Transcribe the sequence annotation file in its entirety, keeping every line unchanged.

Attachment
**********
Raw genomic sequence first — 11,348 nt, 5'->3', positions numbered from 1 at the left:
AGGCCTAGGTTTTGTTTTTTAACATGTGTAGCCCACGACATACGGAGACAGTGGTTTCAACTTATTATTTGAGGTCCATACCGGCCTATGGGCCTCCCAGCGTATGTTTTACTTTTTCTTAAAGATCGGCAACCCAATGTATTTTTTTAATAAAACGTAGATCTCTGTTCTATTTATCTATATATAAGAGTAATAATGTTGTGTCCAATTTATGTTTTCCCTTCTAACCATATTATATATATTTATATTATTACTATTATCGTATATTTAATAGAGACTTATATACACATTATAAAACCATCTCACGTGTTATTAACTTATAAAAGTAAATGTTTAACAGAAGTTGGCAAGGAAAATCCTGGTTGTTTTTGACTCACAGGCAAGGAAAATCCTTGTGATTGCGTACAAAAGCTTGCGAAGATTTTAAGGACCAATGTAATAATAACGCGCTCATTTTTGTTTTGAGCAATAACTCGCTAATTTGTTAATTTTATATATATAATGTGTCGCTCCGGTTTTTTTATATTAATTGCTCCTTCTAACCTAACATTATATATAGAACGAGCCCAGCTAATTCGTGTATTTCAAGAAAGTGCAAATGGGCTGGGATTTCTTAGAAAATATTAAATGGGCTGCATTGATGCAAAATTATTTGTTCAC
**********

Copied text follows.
Raw genomic sequence first — 11,348 nt, 5'->3', positions numbered from 1 at the left:
AGGCCTAGGTTTTGTTTTTTAACATGTGTAGCCCACGACATACGGAGACAGTGGTTTCAACTTATTATTTGAGGTCCATACCGGCCTATGGGCCTCCCAGCGTATGTTTTACTTTTTCTTAAAGATCGGCAACCCAATGTATTTTTTTAATAAAACGTAGATCTCTGTTCTATTTATCTATATATAAGAGTAATAATGTTGTGTCCAATTTATGTTTTCCCTTCTAACCATATTATATATATTTATATTATTACTATTATCGTATATTTAATAGAGACTTATATACACATTATAAAACCATCTCACGTGTTATTAACTTATAAAAGTAAATGTTTAACAGAAGTTGGCAAGGAAAATCCTGGTTGTTTTTGACTCACAGGCAAGGAAAATCCTTGTGATTGCGTACAAAAGCTTGCGAAGATTTTAAGGACCAATGTAATAATAACGCGCTCATTTTTGTTTTGAGCAATAACTCGCTAATTTGTTAATTTTATATATATAATGTGTCGCTCCGGTTTTTTTATATTAATTGCTCCTTCTAACCTAACATTATATATAGAACGAGCCCAGCTAATTCGTGTATTTCAAGAAAGTGCAAATGGGCTGGGATTTCTTAGAAAATATTAAATGGGCTGCATTGATGCAAAATTATTTGTTCAC